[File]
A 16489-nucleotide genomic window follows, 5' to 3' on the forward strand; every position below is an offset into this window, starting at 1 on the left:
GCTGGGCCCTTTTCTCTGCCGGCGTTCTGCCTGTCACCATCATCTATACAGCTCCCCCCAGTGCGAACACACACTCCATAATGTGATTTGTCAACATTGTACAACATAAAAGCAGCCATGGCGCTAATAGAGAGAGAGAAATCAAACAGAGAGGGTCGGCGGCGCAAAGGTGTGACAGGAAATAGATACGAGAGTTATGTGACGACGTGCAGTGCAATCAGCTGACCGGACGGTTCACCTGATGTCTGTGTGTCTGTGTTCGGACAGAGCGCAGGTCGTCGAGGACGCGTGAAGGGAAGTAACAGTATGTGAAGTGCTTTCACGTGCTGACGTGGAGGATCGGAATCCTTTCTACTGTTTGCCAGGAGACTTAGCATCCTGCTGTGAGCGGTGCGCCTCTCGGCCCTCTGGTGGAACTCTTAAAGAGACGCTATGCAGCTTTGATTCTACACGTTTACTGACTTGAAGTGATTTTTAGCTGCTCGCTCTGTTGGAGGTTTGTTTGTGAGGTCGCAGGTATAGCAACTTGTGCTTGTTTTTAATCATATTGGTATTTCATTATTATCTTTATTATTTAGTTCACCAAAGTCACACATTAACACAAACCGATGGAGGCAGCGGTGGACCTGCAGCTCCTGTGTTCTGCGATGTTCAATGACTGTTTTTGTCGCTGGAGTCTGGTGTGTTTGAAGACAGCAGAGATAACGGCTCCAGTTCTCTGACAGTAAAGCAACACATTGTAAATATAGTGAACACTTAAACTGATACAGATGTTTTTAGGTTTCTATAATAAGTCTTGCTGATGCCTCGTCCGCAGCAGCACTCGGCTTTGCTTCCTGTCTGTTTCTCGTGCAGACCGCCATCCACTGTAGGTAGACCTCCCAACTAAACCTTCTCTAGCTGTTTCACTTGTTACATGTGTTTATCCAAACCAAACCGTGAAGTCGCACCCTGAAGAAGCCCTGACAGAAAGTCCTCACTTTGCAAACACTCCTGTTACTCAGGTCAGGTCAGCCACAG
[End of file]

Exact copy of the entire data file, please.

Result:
A 16489-nucleotide genomic window follows, 5' to 3' on the forward strand; every position below is an offset into this window, starting at 1 on the left:
GCTGGGCCCTTTTCTCTGCCGGCGTTCTGCCTGTCACCATCATCTATACAGCTCCCCCCAGTGCGAACACACACTCCATAATGTGATTTGTCAACATTGTACAACATAAAAGCAGCCATGGCGCTAATAGAGAGAGAGAAATCAAACAGAGAGGGTCGGCGGCGCAAAGGTGTGACAGGAAATAGATACGAGAGTTATGTGACGACGTGCAGTGCAATCAGCTGACCGGACGGTTCACCTGATGTCTGTGTGTCTGTGTTCGGACAGAGCGCAGGTCGTCGAGGACGCGTGAAGGGAAGTAACAGTATGTGAAGTGCTTTCACGTGCTGACGTGGAGGATCGGAATCCTTTCTACTGTTTGCCAGGAGACTTAGCATCCTGCTGTGAGCGGTGCGCCTCTCGGCCCTCTGGTGGAACTCTTAAAGAGACGCTATGCAGCTTTGATTCTACACGTTTACTGACTTGAAGTGATTTTTAGCTGCTCGCTCTGTTGGAGGTTTGTTTGTGAGGTCGCAGGTATAGCAACTTGTGCTTGTTTTTAATCATATTGGTATTTCATTATTATCTTTATTATTTAGTTCACCAAAGTCACACATTAACACAAACCGATGGAGGCAGCGGTGGACCTGCAGCTCCTGTGTTCTGCGATGTTCAATGACTGTTTTTGTCGCTGGAGTCTGGTGTGTTTGAAGACAGCAGAGATAACGGCTCCAGTTCTCTGACAGTAAAGCAACACATTGTAAATATAGTGAACACTTAAACTGATACAGATGTTTTTAGGTTTCTATAATAAGTCTTGCTGATGCCTCGTCCGCAGCAGCACTCGGCTTTGCTTCCTGTCTGTTTCTCGTGCAGACCGCCATCCACTGTAGGTAGACCTCCCAACTAAACCTTCTCTAGCTGTTTCACTTGTTACATGTGTTTATCCAAACCAAACCGTGAAGTCGCACCCTGAAGAAGCCCTGACAGAAAGTCCTCACTTTGCAAACACTCCTGTTACTCAGGTCAGGTCAGCCACAG